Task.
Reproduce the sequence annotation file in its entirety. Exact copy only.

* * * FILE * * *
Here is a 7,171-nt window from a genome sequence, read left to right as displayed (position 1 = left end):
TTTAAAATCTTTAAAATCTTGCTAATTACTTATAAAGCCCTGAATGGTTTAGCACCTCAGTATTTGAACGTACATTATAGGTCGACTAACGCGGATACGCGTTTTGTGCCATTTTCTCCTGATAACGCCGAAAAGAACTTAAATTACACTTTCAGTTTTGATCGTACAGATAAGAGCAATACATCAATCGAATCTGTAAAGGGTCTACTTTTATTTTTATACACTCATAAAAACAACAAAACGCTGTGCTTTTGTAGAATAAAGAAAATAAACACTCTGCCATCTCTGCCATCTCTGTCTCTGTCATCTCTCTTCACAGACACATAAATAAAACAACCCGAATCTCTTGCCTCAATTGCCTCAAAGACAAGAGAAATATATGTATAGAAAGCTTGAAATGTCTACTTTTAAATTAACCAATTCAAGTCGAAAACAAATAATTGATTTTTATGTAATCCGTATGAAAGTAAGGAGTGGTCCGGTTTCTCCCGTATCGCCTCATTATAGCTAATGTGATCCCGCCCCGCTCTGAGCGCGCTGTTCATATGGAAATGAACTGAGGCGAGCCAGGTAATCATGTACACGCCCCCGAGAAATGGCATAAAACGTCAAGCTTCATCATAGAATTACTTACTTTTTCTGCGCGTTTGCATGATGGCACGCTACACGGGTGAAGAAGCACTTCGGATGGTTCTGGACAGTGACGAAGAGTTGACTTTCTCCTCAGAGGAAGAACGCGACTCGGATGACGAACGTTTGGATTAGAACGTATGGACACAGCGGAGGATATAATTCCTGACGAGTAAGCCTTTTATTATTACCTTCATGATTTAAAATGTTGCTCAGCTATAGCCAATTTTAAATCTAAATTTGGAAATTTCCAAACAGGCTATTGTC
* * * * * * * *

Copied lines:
Here is a 7,171-nt window from a genome sequence, read left to right as displayed (position 1 = left end):
TTTAAAATCTTTAAAATCTTGCTAATTACTTATAAAGCCCTGAATGGTTTAGCACCTCAGTATTTGAACGTACATTATAGGTCGACTAACGCGGATACGCGTTTTGTGCCATTTTCTCCTGATAACGCCGAAAAGAACTTAAATTACACTTTCAGTTTTGATCGTACAGATAAGAGCAATACATCAATCGAATCTGTAAAGGGTCTACTTTTATTTTTATACACTCATAAAAACAACAAAACGCTGTGCTTTTGTAGAATAAAGAAAATAAACACTCTGCCATCTCTGCCATCTCTGTCTCTGTCATCTCTCTTCACAGACACATAAATAAAACAACCCGAATCTCTTGCCTCAATTGCCTCAAAGACAAGAGAAATATATGTATAGAAAGCTTGAAATGTCTACTTTTAAATTAACCAATTCAAGTCGAAAACAAATAATTGATTTTTATGTAATCCGTATGAAAGTAAGGAGTGGTCCGGTTTCTCCCGTATCGCCTCATTATAGCTAATGTGATCCCGCCCCGCTCTGAGCGCGCTGTTCATATGGAAATGAACTGAGGCGAGCCAGGTAATCATGTACACGCCCCCGAGAAATGGCATAAAACGTCAAGCTTCATCATAGAATTACTTACTTTTTCTGCGCGTTTGCATGATGGCACGCTACACGGGTGAAGAAGCACTTCGGATGGTTCTGGACAGTGACGAAGAGTTGACTTTCTCCTCAGAGGAAGAACGCGACTCGGATGACGAACGTTTGGATTAGAACGTATGGACACAGCGGAGGATATAATTCCTGACGAGTAAGCCTTTTATTATTACCTTCATGATTTAAAATGTTGCTCAGCTATAGCCAATTTTAAATCTAAATTTGGAAATTTCCAAACAGGCTATTGTC